Gov. Andrew M. Cuomo named members to a Common Core review panel and called for fewer standardized exams Monday, but gave no sign of rolling back his controversial initiative to tie test scores to school closings and teacher evaluations.
Amid growing boycotts of standardized tests, Cuomo said the Common Core task force -- the second he has created in less than two years -- would conduct a "top to bottom review" of the state's academic standards, curriculum and exams. He said he wanted to make sure evaluations were fair to teachers. The governor tapped Richard Parsons, former chairman of Citigroup and Time Warner Inc., to lead the review.
Cuomo said, "There's no doubt that tests or assessments have a role in education -- I understand that -- but I think the number of tests should be reduced, including the number of local tests."Video2 LIers chosen for Common Core Task Force
Cuomo's move came as the state Board of Regents, which is not appointed by the governor, launched its own review. It also occurred as public opinion polls show distrust in Common Core.
Education groups cautiously praised the formation of the governor's panel, but generally took a wait-and-see stance.
Andrew Pallotta, executive vice president of New York State United Teachers, said Cuomo was reacting to a "revolution" -- meaning the test boycotts -- that "reached such a point that the governor has decided to start a task force to address it." While wondering if this was "the breakthrough we've been waiting for," Pallotta also said "a 180 has to be done by the task force to get this right," meaning a complete turnaround.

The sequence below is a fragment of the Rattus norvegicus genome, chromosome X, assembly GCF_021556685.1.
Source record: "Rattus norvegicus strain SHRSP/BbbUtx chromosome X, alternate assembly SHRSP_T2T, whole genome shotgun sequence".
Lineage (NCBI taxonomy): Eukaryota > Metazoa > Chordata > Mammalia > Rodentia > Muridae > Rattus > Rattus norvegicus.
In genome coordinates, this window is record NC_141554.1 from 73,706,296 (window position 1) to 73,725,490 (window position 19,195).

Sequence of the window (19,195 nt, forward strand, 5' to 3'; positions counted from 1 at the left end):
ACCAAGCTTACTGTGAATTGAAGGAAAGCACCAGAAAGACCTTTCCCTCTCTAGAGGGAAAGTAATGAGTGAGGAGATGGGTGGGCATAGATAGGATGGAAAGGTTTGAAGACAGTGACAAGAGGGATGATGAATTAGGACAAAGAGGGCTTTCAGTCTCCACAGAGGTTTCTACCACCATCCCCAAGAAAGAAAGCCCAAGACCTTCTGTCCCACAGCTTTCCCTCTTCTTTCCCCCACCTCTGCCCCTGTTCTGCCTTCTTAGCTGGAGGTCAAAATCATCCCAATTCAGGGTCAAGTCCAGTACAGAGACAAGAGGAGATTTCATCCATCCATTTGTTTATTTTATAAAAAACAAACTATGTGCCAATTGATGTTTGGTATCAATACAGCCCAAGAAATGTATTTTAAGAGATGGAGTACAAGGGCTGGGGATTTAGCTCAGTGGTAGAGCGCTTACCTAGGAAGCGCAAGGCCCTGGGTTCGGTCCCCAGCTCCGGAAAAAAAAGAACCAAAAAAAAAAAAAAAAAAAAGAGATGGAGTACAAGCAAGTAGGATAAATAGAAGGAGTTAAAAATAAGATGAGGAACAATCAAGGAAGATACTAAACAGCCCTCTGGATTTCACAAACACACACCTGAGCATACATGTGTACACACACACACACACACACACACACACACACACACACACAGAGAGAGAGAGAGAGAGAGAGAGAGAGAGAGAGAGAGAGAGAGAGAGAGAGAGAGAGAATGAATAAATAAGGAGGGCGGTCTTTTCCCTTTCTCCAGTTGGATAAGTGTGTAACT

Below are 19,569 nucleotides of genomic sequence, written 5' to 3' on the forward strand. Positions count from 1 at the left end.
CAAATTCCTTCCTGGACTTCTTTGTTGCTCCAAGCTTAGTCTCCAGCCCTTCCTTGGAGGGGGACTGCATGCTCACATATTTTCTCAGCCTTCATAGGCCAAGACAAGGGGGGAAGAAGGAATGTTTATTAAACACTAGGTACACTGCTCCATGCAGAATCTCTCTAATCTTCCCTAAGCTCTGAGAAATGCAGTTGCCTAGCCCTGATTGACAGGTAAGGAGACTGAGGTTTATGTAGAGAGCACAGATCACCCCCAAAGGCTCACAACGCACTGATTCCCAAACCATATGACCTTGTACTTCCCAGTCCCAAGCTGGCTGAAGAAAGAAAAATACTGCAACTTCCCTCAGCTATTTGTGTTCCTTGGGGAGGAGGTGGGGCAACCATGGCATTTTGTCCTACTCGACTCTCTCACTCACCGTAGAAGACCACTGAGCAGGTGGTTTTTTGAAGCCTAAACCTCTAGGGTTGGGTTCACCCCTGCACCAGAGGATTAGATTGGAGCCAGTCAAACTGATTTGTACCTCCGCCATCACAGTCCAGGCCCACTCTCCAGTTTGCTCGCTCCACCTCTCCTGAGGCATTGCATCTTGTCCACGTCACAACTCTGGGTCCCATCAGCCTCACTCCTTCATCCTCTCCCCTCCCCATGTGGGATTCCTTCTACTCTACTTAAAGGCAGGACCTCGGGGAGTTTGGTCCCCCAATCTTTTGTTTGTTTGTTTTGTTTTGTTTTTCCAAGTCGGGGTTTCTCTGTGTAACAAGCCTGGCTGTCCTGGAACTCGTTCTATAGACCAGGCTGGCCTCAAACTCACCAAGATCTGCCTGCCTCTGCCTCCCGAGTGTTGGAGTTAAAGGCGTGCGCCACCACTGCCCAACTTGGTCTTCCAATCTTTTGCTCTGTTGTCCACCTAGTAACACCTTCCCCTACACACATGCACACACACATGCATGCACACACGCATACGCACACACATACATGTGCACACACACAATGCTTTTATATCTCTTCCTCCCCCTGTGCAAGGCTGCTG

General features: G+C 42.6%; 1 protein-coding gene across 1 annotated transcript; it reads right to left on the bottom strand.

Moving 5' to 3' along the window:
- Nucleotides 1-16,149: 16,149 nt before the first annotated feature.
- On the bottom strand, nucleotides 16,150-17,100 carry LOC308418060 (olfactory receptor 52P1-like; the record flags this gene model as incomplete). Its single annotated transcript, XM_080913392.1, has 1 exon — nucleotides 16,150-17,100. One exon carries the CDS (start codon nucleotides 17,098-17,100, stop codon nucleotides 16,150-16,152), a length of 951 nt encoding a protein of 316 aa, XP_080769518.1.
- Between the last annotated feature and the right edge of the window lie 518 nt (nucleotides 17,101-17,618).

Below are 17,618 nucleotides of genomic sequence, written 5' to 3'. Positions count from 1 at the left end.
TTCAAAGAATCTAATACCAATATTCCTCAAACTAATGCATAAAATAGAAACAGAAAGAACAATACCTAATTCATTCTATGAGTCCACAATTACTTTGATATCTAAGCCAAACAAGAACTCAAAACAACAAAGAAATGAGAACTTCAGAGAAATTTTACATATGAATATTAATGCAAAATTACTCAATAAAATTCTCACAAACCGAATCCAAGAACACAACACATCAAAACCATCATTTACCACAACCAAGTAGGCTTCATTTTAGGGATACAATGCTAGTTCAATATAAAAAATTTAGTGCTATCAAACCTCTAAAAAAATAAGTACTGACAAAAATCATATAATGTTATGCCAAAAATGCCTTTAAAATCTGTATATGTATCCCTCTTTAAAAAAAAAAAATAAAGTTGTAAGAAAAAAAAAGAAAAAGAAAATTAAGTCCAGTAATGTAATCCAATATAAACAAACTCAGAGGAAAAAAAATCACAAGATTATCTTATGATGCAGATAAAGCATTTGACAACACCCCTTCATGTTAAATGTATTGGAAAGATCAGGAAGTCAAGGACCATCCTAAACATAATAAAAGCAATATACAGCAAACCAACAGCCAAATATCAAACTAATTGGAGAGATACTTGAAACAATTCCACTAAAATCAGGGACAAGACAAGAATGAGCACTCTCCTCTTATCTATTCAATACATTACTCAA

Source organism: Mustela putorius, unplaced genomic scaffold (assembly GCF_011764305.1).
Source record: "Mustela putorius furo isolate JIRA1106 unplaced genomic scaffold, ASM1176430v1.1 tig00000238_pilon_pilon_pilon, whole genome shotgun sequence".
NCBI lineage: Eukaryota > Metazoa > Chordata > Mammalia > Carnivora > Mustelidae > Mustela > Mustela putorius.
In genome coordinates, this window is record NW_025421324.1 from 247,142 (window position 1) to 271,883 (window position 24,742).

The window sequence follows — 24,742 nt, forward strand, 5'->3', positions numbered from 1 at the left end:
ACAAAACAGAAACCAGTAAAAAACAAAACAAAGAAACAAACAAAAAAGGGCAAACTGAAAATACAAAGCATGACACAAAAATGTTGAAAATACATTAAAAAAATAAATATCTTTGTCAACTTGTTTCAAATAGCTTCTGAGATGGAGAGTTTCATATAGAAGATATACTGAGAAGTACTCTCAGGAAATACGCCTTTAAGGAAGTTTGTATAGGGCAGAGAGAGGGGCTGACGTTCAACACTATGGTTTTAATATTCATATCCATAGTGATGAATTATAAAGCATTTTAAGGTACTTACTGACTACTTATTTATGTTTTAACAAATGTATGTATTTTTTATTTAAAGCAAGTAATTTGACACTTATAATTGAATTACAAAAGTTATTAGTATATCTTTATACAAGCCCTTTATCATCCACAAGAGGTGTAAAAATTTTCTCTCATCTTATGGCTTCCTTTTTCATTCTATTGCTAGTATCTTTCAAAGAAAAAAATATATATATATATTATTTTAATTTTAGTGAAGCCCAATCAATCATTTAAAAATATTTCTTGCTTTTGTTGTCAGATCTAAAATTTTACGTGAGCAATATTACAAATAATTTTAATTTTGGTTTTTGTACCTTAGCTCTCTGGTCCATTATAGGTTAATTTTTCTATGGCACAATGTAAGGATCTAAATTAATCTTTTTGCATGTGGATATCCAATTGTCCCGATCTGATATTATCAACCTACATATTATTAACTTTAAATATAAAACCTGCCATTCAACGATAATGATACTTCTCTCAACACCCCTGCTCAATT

One critic said the governor's program would do little to slow the "opt out" movement unless the Democrat de-emphasized the use of student test scores to evaluate schools and teachers.
"This task force is supposed to be his answer to a political problem," said Billy Easton of the Alliance for Quality Education, which has criticized the governor's education policies. "As long as tests are linked to closing schools and teachers losing jobs, you're going to see the same backlash from parents."
Constance Evelyn, superintendent of the Valley Stream 13 school district and a member of the panel, said the large number of students who opted out of state testing in April "sends us a strong message that we need to take a look" at issues such as Common Core and the length and difficulty of state testing. She expects the task force to report back to the governor in late December or early January.
In April, parents statewide pulled more than 200,000 students in grades three through eight out of testing in English Language Arts and mathematics. With John Hildebrand